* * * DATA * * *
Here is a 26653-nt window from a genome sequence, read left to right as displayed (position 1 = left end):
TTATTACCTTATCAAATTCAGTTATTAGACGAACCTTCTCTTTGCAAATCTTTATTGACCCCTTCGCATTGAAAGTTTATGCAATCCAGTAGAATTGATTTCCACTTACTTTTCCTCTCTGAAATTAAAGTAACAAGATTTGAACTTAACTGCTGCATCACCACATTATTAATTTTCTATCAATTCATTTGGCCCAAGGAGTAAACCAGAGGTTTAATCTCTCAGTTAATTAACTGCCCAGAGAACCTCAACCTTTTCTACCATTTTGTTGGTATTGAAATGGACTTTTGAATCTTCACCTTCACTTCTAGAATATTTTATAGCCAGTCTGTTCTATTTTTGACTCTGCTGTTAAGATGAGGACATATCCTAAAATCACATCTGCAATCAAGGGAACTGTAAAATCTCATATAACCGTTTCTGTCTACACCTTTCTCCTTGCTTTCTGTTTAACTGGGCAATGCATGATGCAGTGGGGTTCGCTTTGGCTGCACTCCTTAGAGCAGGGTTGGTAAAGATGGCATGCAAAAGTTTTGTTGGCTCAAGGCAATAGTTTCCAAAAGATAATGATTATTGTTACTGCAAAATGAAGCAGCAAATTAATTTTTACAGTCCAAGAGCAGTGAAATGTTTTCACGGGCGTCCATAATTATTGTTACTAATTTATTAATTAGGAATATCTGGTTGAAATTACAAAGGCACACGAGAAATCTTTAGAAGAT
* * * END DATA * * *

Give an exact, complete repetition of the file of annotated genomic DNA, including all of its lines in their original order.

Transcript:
Here is a 26653-nt window from a genome sequence, read left to right as displayed (position 1 = left end):
TTATTACCTTATCAAATTCAGTTATTAGACGAACCTTCTCTTTGCAAATCTTTATTGACCCCTTCGCATTGAAAGTTTATGCAATCCAGTAGAATTGATTTCCACTTACTTTTCCTCTCTGAAATTAAAGTAACAAGATTTGAACTTAACTGCTGCATCACCACATTATTAATTTTCTATCAATTCATTTGGCCCAAGGAGTAAACCAGAGGTTTAATCTCTCAGTTAATTAACTGCCCAGAGAACCTCAACCTTTTCTACCATTTTGTTGGTATTGAAATGGACTTTTGAATCTTCACCTTCACTTCTAGAATATTTTATAGCCAGTCTGTTCTATTTTTGACTCTGCTGTTAAGATGAGGACATATCCTAAAATCACATCTGCAATCAAGGGAACTGTAAAATCTCATATAACCGTTTCTGTCTACACCTTTCTCCTTGCTTTCTGTTTAACTGGGCAATGCATGATGCAGTGGGGTTCGCTTTGGCTGCACTCCTTAGAGCAGGGTTGGTAAAGATGGCATGCAAAAGTTTTGTTGGCTCAAGGCAATAGTTTCCAAAAGATAATGATTATTGTTACTGCAAAATGAAGCAGCAAATTAATTTTTACAGTCCAAGAGCAGTGAAATGTTTTCACGGGCGTCCATAATTATTGTTACTAATTTATTAATTAGGAATATCTGGTTGAAATTACAAAGGCACACGAGAAATCTTTAGAAGAT